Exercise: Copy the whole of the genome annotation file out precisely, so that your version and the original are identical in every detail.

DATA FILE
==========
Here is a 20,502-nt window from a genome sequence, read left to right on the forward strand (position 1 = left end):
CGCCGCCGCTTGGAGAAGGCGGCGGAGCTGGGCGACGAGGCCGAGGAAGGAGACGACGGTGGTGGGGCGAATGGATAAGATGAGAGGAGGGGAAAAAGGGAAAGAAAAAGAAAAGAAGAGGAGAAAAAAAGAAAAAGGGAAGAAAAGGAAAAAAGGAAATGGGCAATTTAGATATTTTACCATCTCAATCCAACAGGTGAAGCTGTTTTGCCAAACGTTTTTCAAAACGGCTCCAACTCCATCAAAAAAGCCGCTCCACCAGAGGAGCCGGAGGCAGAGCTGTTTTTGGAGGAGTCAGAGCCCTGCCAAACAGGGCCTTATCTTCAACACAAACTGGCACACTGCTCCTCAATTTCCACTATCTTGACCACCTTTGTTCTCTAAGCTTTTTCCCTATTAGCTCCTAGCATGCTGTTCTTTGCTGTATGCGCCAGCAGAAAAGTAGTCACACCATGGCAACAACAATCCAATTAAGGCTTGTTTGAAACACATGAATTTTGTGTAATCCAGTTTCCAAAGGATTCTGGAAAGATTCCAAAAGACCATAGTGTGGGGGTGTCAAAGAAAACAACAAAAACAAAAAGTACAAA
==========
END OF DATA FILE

Here is a 20,502-nt window from a genome sequence, read left to right on the forward strand (position 1 = left end):
CGCCGCCGCTTGGAGAAGGCGGCGGAGCTGGGCGACGAGGCCGAGGAAGGAGACGACGGTGGTGGGGCGAATGGATAAGATGAGAGGAGGGGAAAAAGGGAAAGAAAAAGAAAAGAAGAGGAGAAAAAAAGAAAAAGGGAAGAAAAGGAAAAAAGGAAATGGGCAATTTAGATATTTTACCATCTCAATCCAACAGGTGAAGCTGTTTTGCCAAACGTTTTTCAAAACGGCTCCAACTCCATCAAAAAAGCCGCTCCACCAGAGGAGCCGGAGGCAGAGCTGTTTTTGGAGGAGTCAGAGCCCTGCCAAACAGGGCCTTATCTTCAACACAAACTGGCACACTGCTCCTCAATTTCCACTATCTTGACCACCTTTGTTCTCTAAGCTTTTTCCCTATTAGCTCCTAGCATGCTGTTCTTTGCTGTATGCGCCAGCAGAAAAGTAGTCACACCATGGCAACAACAATCCAATTAAGGCTTGTTTGAAACACATGAATTTTGTGTAATCCAGTTTCCAAAGGATTCTGGAAAGATTCCAAAAGACCATAGTGTGGGGGTGTCAAAGAAAACAACAAAAACAAAAAGTACAAA